WATCH ABOVE: ‘I might have had a chance to read that’: Mulcair on NYT article blasting Harper
Two international newspapers held nothing back in separate columns criticizing Conservative leader Stephen Harper as the Canadian election campaign enters its third week.
The New York Times opinion piece “The Closing of the Canadian Mind” is written by Toronto-based writer Stephen Marche and accuses Harper of having a “peculiar hatred for sharing information.”
“Americans have traditionally looked to Canada as a liberal haven, with gun control, universal health care and good public education,” Marche wrote. “But the nine and half years of Mr. Harper’s tenure have seen the slow-motion erosion of that reputation for open, responsible government.”
Marche goes on to criticize Harper’s relationship with media (one of “outright hostility”), the muzzling of government scientists (which Marche calls Harper’s “war against science”), and says his reign as prime minister is “one of the most scandal-plagued administrations in Canadian history.”
Marche’s column is decidedly anti-Harper and doesn’t mention Justin Trudeau or Tom Mulcair at all. The editorial does come close to saying a non-negative thing about Harper allowing him the fact that “he’s beaten bad polls before” and that his years as Prime Minister “have not been terrible; they’ve just been bland and purposeless.”
Harper hasn’t commented on the column, though has in the past noted the newspaper is “no friend of ours.”
But the New York Times wasn’t the only newspaper to attack the Conservative leader. The Guardian questioned “is the Stephen Harper era over?” in a column printed earlier this month.
“[Canada] is heading toward an election that will determine whether it will continue along the predictable rightward course set by Stephen Harper as prime minister over the past decade or whether it can recover some of the verve and originality that once marked its politics, not least under Pierre Trudeau, whose son Justin is one of the contenders,” the newspaper’s editorial board wrote.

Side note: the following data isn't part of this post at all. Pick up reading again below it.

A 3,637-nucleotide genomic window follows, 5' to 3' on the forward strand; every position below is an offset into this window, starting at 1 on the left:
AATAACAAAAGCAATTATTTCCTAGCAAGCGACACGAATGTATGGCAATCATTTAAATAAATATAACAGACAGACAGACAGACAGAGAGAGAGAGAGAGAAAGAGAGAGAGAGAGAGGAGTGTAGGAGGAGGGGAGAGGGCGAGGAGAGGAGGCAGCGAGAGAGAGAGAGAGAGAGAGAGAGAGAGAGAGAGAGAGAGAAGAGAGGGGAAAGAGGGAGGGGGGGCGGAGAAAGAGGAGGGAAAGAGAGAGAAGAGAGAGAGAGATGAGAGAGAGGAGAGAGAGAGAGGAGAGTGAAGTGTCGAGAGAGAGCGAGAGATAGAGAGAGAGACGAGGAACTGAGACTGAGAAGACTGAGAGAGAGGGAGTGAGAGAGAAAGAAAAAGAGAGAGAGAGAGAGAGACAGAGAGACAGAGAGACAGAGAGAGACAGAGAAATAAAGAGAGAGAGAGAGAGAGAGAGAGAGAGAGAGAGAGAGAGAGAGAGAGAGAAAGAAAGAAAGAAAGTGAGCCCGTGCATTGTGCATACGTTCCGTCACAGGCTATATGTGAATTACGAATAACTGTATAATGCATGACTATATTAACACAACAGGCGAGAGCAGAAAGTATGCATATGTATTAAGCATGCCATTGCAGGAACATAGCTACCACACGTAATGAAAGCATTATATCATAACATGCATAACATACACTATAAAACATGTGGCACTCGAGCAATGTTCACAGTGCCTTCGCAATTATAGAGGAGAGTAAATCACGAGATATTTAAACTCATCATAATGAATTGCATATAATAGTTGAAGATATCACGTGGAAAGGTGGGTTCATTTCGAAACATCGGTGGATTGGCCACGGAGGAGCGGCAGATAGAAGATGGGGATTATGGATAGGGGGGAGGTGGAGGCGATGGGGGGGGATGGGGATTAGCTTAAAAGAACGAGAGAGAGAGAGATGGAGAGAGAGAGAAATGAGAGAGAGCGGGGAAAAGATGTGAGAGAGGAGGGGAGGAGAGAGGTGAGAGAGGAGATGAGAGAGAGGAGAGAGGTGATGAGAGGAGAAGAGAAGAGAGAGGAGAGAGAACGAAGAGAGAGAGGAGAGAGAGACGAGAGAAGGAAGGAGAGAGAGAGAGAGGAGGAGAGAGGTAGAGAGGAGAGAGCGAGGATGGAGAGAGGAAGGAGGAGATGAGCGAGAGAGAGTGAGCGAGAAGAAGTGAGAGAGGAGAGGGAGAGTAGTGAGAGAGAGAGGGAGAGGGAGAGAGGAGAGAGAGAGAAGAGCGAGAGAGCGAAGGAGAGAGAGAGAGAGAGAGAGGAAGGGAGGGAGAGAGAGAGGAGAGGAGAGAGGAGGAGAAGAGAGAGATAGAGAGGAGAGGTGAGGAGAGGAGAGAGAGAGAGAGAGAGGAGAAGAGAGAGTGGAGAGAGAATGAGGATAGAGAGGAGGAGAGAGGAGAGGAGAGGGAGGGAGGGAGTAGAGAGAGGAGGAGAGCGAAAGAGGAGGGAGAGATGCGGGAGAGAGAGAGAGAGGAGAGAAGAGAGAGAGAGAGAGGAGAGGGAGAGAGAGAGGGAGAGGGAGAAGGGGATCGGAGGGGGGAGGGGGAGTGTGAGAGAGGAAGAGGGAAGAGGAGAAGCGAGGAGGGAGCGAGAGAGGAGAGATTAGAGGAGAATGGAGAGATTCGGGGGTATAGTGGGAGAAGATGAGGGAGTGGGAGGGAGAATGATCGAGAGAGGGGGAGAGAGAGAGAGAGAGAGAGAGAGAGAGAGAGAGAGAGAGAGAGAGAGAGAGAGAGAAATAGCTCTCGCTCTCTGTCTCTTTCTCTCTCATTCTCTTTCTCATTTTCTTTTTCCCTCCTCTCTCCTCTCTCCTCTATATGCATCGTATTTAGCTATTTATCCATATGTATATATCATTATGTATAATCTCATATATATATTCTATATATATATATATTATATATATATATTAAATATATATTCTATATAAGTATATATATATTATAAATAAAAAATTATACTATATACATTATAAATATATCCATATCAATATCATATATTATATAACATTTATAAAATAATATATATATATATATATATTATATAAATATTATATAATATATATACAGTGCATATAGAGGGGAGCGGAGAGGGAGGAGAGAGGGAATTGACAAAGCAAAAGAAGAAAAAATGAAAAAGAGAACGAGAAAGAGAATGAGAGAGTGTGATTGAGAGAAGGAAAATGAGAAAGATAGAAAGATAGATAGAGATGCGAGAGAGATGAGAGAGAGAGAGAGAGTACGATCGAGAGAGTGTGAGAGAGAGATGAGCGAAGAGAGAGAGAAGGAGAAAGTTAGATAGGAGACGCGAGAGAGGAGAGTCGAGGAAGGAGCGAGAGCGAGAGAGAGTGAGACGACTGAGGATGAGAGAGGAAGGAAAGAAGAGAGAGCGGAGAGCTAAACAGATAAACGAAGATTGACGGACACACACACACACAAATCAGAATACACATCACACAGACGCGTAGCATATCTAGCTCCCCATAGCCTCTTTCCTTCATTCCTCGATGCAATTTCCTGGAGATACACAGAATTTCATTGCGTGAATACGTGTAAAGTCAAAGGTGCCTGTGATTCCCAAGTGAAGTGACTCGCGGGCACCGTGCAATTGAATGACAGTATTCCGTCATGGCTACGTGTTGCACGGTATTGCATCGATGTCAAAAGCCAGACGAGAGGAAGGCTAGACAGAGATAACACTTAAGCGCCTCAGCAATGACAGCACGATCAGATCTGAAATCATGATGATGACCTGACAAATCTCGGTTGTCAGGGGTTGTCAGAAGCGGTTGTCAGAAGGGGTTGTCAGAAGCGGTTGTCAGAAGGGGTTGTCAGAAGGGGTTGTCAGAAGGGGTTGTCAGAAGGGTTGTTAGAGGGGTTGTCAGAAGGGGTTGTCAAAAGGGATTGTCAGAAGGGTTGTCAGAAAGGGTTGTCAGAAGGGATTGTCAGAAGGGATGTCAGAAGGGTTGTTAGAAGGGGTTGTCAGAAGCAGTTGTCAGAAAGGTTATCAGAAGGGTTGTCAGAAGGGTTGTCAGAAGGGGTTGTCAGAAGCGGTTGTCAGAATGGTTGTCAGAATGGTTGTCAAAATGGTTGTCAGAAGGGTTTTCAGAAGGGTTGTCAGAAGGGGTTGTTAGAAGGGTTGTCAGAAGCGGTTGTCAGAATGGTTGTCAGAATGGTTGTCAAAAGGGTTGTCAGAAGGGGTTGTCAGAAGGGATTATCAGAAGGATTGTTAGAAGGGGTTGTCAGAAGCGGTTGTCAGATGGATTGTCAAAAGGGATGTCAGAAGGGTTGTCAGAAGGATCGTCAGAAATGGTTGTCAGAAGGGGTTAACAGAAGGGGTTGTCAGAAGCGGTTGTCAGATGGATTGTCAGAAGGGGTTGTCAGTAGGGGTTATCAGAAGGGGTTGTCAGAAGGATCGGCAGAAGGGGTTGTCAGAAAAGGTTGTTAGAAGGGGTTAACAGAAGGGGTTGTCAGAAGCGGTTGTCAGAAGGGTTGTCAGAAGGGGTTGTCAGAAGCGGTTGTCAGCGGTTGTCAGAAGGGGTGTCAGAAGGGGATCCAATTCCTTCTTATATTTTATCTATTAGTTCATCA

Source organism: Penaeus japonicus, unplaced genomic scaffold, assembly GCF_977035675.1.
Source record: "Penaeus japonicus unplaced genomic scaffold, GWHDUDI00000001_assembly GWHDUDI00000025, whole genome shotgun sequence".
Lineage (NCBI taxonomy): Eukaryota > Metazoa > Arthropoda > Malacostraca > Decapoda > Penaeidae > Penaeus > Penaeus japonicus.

The editorial begins with a familiar roasting of Canada’s place on the world stage suggesting we’re “almost invisible” and “often ignored by its powerful neighbour” while being “regarded with only distant affection” by England and France.
The Guardian mostly ignores Mulcair and Trudeau only mentioning them through the lens of how they interact with Harper’s campaign; Trudeau attacked by “just not ready” ads and Mulcair’s criticism of Harper’s policy.
And, like the New York Times, the editorial says little good about Harper’s time as prime minister but admits that with polls projecting a tight race between all three parties, there’s a chance he could win again.
“The political contest in Canada this time is particularly difficult to predict since the three big parties each have about 30% in popular support. Any of the three could end up in government, alone or in coalition.”
Seat projections ahead of the Oct. 19 election are close, but the NDP has been able to hold on to a small lead across the country, according to poll analysis done by the Laurier Institute for the Study of Public Opinion and Policy (LISPOP). Projections published by Global News on Aug. 13 suggest Mulcair holds a small lead and would form a small minority government.